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Did Prop 19 Pass in California? Voters Nix Marijuana Plan


(CBS/AP) The hopes of those who hoped for pot legalization were dashed Tuesday when California voters overwhelmingly rejected the proposal to make recreational pot use legal.

Proposition 19 - the "Regulate, Control and Tax Cannabis Act" - would have allowed adults 21 and over to possess up to an ounce of marijuana and consume it in private as long as no children were present. It would have also allowed them to grow pot in small gardens or plots.

Prop 19 also would have authorized local governments to permit commercial pot cultivation, as well as the sale of the drug at licensed establishments.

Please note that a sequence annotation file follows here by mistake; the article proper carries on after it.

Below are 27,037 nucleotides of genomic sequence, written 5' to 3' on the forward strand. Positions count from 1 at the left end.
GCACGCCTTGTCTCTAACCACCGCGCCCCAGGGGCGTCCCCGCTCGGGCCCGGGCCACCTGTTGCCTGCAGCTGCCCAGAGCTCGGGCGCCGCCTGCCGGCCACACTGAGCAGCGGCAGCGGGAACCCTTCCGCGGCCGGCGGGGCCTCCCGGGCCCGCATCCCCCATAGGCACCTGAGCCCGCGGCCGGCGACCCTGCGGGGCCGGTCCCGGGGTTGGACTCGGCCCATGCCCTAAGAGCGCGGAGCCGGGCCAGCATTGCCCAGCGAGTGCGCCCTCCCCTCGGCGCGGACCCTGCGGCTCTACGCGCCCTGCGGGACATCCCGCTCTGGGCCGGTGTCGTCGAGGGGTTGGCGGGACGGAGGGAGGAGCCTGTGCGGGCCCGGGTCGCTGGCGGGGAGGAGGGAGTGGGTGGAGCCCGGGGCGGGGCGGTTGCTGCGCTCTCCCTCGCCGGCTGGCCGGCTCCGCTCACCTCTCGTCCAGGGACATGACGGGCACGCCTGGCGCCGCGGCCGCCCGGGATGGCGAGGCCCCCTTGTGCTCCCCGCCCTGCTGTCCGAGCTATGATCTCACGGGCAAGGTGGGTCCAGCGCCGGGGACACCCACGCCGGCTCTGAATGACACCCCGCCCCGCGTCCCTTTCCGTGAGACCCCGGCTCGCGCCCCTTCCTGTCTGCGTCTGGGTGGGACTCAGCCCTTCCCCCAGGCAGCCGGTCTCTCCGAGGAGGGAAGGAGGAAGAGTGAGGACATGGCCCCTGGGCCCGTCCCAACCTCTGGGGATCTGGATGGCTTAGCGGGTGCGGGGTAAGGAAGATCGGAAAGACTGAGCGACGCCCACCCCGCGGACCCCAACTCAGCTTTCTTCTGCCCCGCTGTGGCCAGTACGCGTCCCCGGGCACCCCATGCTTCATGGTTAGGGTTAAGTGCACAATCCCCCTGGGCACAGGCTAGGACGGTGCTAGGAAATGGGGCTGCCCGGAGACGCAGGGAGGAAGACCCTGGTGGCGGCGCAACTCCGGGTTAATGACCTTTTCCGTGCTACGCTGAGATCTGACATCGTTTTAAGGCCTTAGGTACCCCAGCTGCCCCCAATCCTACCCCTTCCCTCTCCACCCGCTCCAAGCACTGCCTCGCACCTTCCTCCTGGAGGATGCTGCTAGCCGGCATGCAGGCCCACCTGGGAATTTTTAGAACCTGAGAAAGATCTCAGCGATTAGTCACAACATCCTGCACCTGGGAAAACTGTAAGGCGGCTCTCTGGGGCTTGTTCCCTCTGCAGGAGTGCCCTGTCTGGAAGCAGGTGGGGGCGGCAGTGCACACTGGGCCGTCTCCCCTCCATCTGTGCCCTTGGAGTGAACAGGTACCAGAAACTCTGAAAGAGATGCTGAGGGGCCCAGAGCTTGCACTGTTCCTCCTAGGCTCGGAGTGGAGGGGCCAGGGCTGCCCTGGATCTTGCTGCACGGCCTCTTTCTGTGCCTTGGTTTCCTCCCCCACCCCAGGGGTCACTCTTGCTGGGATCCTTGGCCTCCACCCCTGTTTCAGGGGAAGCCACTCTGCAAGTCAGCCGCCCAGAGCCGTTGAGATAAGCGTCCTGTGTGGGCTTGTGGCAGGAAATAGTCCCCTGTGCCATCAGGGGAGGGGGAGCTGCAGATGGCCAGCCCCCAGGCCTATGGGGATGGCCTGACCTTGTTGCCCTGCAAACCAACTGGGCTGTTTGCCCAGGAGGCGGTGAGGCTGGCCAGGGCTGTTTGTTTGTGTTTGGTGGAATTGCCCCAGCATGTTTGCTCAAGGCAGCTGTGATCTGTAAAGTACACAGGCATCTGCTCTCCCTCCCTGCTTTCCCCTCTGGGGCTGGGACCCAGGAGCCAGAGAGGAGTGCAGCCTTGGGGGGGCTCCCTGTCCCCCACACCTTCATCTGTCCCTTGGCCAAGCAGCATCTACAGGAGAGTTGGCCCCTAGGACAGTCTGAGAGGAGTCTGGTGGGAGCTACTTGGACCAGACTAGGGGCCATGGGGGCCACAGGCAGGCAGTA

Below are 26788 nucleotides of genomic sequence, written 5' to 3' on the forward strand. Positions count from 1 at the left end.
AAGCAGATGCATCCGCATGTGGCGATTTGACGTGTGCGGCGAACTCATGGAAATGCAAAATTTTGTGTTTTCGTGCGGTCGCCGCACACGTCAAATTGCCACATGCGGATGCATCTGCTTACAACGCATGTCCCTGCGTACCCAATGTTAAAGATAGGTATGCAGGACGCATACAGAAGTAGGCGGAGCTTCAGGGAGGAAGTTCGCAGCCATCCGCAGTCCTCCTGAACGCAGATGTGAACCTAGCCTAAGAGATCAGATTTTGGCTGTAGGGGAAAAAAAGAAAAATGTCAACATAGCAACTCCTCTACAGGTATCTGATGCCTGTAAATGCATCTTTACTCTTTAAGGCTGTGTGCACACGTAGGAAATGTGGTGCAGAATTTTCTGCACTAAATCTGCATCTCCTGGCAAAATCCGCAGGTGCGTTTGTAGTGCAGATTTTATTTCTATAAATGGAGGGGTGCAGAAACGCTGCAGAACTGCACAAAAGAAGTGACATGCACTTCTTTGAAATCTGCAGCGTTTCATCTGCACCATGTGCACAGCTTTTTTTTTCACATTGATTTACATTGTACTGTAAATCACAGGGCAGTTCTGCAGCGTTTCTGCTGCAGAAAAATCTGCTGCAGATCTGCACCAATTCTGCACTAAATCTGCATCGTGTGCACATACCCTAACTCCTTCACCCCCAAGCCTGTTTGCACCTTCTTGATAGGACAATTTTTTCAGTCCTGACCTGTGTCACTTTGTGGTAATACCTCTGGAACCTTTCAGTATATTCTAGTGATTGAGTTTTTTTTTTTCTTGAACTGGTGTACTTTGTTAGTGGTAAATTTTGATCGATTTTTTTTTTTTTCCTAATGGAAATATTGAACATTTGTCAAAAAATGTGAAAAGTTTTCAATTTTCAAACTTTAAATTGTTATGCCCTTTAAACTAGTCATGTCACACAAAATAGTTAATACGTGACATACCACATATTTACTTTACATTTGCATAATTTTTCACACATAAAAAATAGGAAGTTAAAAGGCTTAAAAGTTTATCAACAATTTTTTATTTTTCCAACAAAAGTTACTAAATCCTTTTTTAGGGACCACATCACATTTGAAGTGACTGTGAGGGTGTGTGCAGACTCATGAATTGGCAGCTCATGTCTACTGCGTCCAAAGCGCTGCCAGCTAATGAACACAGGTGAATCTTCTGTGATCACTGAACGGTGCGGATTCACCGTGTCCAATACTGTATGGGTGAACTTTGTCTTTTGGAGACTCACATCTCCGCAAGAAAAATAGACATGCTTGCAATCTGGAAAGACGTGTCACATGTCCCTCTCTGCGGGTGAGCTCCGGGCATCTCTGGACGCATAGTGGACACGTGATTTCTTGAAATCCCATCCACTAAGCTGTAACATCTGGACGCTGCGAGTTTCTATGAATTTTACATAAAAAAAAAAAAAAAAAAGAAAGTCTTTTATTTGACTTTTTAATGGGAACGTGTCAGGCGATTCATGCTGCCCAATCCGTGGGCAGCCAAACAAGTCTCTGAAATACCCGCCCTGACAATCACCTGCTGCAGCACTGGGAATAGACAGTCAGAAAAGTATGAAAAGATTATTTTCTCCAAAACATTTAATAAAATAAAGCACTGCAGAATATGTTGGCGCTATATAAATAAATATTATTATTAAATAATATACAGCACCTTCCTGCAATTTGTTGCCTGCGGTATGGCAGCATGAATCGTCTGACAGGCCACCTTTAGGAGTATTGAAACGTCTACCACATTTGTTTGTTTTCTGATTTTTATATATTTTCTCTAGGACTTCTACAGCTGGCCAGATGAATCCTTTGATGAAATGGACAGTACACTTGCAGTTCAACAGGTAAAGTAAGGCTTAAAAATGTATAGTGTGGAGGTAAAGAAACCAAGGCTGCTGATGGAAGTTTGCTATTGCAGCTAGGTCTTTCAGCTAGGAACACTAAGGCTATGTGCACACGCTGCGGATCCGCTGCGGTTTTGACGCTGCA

Although the measure was ultimately a no-go, it enjoyed high-profile support, including that of the state branches of the NAACP and the League of United Latin American Citizens.

Former U.S. Attorney General Dr. Jocelyn Elders told CBS News that "as a pediatrician, [her] primary concern is the welfare of young people," and that she's bothered over what she says is the high number of American youth serving time in prison for nonviolent marijuana-related offenses.

There does seem to be a large generation gap when it comes to whether one supports legalization. A CBS News exit poll of California voters found high levels of support for the measure primarily among people under 40.

Those in favor of legalization have not given up. "National public sentiment is increasingly turning against the idea that responsible adults should be criminalized for using a substance less harmful than alcohol," said Rob Kampia of the Marijuana Policy Project. "We are already looking forward to achieving major victories in 2012."


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